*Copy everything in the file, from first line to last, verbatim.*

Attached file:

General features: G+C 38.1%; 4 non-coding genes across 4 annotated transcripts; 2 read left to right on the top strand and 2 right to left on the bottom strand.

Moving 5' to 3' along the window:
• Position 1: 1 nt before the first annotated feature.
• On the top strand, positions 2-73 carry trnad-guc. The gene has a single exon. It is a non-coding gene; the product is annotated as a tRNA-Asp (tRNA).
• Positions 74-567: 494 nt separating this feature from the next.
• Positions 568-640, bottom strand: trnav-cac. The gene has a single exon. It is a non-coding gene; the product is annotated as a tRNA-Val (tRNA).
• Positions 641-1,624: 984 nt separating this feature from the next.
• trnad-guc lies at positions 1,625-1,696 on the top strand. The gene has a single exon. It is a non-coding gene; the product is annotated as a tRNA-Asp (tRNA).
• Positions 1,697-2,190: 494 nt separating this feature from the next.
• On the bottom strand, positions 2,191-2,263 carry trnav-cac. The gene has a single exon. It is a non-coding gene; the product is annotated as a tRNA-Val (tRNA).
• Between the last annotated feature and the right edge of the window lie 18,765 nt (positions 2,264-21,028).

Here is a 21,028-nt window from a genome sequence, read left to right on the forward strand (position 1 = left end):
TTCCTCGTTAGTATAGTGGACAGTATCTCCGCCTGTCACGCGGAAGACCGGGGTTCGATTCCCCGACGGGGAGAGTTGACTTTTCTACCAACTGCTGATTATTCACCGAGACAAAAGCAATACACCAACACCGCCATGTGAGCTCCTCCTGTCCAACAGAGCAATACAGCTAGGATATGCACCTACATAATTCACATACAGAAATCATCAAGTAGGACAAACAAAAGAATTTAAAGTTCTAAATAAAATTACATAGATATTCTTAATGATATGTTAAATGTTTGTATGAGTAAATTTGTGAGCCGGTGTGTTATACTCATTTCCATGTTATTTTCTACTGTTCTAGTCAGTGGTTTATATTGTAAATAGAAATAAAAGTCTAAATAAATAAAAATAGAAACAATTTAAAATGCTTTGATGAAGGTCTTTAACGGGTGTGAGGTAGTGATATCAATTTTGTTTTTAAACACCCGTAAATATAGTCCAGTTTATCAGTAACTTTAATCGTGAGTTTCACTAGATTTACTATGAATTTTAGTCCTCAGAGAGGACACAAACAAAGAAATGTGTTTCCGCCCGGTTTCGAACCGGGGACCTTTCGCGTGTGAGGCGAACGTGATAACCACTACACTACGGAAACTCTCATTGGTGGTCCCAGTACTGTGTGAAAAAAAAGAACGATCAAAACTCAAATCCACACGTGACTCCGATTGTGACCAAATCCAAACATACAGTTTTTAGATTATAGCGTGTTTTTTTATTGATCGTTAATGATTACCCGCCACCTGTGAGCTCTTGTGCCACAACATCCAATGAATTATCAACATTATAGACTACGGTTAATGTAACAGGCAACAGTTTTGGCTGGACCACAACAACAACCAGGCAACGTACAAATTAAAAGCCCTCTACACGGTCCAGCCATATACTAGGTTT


General features: G+C 38.1%; 4 non-coding genes across 4 annotated transcripts; 2 read left to right on the top strand and 2 right to left on the bottom strand.

Moving 5' to 3' along the window:
• Position 1: 1 nt before the first annotated feature.
• On the top strand, positions 2-73 carry trnad-guc. The gene has a single exon. It is a non-coding gene; the product is annotated as a tRNA-Asp (tRNA).
• Positions 74-567: 494 nt separating this feature from the next.
• Positions 568-640, bottom strand: trnav-cac. The gene has a single exon. It is a non-coding gene; the product is annotated as a tRNA-Val (tRNA).
• Positions 641-1,624: 984 nt separating this feature from the next.
• trnad-guc lies at positions 1,625-1,696 on the top strand. The gene has a single exon. It is a non-coding gene; the product is annotated as a tRNA-Asp (tRNA).
• Positions 1,697-2,190: 494 nt separating this feature from the next.
• On the bottom strand, positions 2,191-2,263 carry trnav-cac. The gene has a single exon. It is a non-coding gene; the product is annotated as a tRNA-Val (tRNA).
• Between the last annotated feature and the right edge of the window lie 18,765 nt (positions 2,264-21,028).

Here is a 21,028-nt window from a genome sequence, read left to right on the forward strand (position 1 = left end):
TTCCTCGTTAGTATAGTGGACAGTATCTCCGCCTGTCACGCGGAAGACCGGGGTTCGATTCCCCGACGGGGAGAGTTGACTTTTCTACCAACTGCTGATTATTCACCGAGACAAAAGCAATACACCAACACCGCCATGTGAGCTCCTCCTGTCCAACAGAGCAATACAGCTAGGATATGCACCTACATAATTCACATACAGAAATCATCAAGTAGGACAAACAAAAGAATTTAAAGTTCTAAATAAAATTACATAGATATTCTTAATGATATGTTAAATGTTTGTATGAGTAAATTTGTGAGCCGGTGTGTTATACTCATTTCCATGTTATTTTCTACTGTTCTAGTCAGTGGTTTATATTGTAAATAGAAATAAAAGTCTAAATAAATAAAAATAGAAACAATTTAAAATGCTTTGATGAAGGTCTTTAACGGGTGTGAGGTAGTGATATCAATTTTGTTTTTAAACACCCGTAAATATAGTCCAGTTTATCAGTAACTTTAATCGTGAGTTTCACTAGATTTACTATGAATTTTAGTCCTCAGAGAGGACACAAACAAAGAAATGTGTTTCCGCCCGGTTTCGAACCGGGGACCTTTCGCGTGTGAGGCGAACGTGATAACCACTACACTACGGAAACTCTCATTGGTGGTCCCAGTACTGTGTGAAAAAAAAGAACGATCAAAACTCAAATCCACACGTGACTCCGATTGTGACCAAATCCAAACATACAGTTTTTAGATTATAGCGTGTTTTTTTATTGATCGTTAATGATTACCCGCCACCTGTGAGCTCTTGTGCCACAACATCCAATGAATTATCAACATTATAGACTACGGTTAATGTAACAGGCAACAGTTTTGGCTGGACCACAACAACAACCAGGCAACGTACAAATTAAAAGCCCTCTACACGGTCCAGCCATATACTAGGTTT